Are there any existing procedures for the recycling of electric vehicle car batteries, and if so what are they? In particular I'm interested in those used in the Volkswagen E-Golf, though general information is appreciated too.


Li-Ion batteries are worth recycling just for the lithium in them. This material can be re-refined, and made into new batteries. In this use they should show similar cost savings to recycled vs new aluminum.

There is also the prospect of repurposing a worn battery for stationary use. E.g. It stores 30 kWh in your car for 3 years, then stores 10 kWh in your house for the next 3-10 years. One source I read proposed that the used battery market would help older EV's hold value.

Edit: I'm wrong. See https://waste-management-world.com/a/1-the-lithium-battery-recycling-challenge

Summary: At present recycling lithium from batteries costs about 5 times the cost of mined lithium. However the cost of the lithium is only about 3% of the cost of the battery. So the price of lithium rising by a factor of 5 would make recycled Li economical, and would raise the price of making batteries by about 12%

  • 1
    Do you have any references for the cost aspect? I've read somewhere that recycling Li-ion isn't economically worthwhile. – THelper Nov 17 '17 at 6:35
  • Also curious if anyone does it, whether it's economically worthwhile or not. There's only so much Lithium easily available but it's not like someone can decide to be environmentally responsible and recycle the batteries in their garage. – Jean-Paul Calderone Nov 17 '17 at 11:39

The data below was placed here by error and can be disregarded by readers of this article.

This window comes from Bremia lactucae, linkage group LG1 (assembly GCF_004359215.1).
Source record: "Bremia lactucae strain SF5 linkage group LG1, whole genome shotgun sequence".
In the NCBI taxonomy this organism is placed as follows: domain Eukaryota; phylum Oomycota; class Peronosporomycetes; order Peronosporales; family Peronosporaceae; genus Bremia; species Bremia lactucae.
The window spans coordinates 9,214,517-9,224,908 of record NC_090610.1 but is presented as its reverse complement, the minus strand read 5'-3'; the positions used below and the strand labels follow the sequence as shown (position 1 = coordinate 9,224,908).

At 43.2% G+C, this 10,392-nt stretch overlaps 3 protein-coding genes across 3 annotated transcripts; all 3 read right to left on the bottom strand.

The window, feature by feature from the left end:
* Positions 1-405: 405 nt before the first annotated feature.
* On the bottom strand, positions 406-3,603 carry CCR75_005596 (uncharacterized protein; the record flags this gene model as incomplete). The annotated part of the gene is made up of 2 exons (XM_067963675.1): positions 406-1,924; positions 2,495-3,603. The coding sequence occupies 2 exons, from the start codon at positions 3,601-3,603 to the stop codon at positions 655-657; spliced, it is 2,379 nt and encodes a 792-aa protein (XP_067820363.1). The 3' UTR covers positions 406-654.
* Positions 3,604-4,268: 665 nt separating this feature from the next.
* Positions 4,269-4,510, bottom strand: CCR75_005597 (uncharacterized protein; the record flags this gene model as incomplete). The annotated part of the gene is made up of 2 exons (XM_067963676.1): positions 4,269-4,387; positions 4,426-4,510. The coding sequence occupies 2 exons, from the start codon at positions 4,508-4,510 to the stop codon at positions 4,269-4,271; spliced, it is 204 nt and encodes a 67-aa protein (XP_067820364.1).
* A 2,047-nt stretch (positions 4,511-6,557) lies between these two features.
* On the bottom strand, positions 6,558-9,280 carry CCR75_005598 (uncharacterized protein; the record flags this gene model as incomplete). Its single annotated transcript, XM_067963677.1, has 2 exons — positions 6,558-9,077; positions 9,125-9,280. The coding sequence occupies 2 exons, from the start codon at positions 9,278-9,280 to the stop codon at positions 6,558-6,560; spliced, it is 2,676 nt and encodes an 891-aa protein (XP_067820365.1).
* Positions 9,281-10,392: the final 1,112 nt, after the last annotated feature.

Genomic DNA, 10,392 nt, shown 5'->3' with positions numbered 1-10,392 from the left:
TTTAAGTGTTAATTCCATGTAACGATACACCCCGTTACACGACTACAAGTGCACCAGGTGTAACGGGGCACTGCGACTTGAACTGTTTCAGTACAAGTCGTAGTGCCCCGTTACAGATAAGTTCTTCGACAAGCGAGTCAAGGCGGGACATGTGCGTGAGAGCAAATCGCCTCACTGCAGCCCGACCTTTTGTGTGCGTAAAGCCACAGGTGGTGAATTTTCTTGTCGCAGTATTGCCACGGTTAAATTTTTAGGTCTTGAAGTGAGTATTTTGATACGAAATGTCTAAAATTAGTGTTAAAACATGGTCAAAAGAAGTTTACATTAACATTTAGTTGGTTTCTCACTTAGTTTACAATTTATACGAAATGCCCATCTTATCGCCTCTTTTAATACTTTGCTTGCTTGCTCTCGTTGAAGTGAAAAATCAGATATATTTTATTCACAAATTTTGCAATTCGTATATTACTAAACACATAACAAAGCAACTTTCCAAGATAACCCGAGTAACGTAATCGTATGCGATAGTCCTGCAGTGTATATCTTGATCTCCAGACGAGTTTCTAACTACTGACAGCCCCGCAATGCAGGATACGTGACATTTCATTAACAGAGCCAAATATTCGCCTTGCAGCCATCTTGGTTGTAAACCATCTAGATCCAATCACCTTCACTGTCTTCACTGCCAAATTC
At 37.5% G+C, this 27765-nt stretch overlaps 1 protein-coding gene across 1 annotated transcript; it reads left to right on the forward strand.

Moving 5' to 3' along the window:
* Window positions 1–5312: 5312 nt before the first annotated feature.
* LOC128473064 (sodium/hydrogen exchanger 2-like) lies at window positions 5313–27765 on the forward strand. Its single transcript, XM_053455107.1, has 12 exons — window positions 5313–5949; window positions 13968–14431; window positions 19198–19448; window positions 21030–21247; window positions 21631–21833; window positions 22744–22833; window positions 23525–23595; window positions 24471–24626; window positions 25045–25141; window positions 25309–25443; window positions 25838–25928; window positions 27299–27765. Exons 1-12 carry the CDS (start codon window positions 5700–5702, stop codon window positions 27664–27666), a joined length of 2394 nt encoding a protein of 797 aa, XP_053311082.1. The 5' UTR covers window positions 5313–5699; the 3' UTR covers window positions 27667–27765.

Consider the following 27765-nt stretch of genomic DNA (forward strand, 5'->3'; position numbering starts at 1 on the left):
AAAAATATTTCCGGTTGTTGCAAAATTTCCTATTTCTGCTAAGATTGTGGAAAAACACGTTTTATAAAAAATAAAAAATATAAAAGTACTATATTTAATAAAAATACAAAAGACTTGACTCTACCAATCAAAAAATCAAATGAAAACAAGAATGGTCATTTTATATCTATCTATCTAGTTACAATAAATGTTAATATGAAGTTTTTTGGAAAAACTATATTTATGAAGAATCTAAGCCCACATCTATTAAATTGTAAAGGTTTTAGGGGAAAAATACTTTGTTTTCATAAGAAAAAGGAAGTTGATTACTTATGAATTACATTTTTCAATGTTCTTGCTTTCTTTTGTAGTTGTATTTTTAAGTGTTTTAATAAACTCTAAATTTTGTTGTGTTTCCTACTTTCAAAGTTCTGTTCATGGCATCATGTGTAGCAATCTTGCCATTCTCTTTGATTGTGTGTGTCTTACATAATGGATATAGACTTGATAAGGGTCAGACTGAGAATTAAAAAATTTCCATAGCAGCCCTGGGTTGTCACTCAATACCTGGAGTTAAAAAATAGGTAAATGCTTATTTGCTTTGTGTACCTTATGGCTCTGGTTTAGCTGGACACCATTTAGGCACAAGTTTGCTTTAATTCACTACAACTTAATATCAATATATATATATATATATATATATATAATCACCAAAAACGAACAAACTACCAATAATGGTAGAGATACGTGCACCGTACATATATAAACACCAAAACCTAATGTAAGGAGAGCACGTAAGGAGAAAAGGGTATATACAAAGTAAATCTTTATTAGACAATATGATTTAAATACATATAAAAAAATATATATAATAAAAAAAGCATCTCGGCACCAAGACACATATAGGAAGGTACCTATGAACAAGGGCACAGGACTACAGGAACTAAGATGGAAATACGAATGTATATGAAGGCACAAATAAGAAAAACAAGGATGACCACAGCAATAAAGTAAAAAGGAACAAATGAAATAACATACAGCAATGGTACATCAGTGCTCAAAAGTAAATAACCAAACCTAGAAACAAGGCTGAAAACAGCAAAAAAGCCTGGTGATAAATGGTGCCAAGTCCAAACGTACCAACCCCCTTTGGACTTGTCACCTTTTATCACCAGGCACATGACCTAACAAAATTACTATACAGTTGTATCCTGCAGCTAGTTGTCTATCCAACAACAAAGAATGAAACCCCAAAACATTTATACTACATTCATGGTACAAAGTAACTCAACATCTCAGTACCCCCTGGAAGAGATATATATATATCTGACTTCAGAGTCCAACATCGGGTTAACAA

• @Jean-PaulCalderone There is an Instructables guide for doing this with smaller batteries. Google DIY Tesla wall. Integrating backup power with household power isn't simple. Some parts need to be done by professionals so that in a power outage, YOU aren't going to electocute someone working on the grid. Completely off grid is simpler. – Sherwood Botsford Nov 17 '17 at 19:51
  • @THelper Sorry I don't. I'm basing it on that aluminum and lithium are both usually refined electrolytically. You would need to dig into recycling technology to veryify this. – Sherwood Botsford Nov 17 '17 at 19:54
  • @SherwoodBotsford Sorry, the "it" I meant was recycling not repurposing. – Jean-Paul Calderone Nov 20 '17 at 1:30

Reuse beats recycling. The active duty life span of an EV battery (cells and control electronics both) is hugely longer outside of an EV, so reclaiming lithium from them should be a last resort only at the point where no more economical uses for them exist.

Thinking of the huge electric vehicle batteries as resources to recycle, once they no longer serve their first-life purpose of pushing cars around streets, is wasteful, when they have a second life as grid or home scale power backups like Tesla's PowerWall.

End of functionality as a car battery is reached very long before end of functionality in scenarios where properties like weight to capacity ratios don't matter.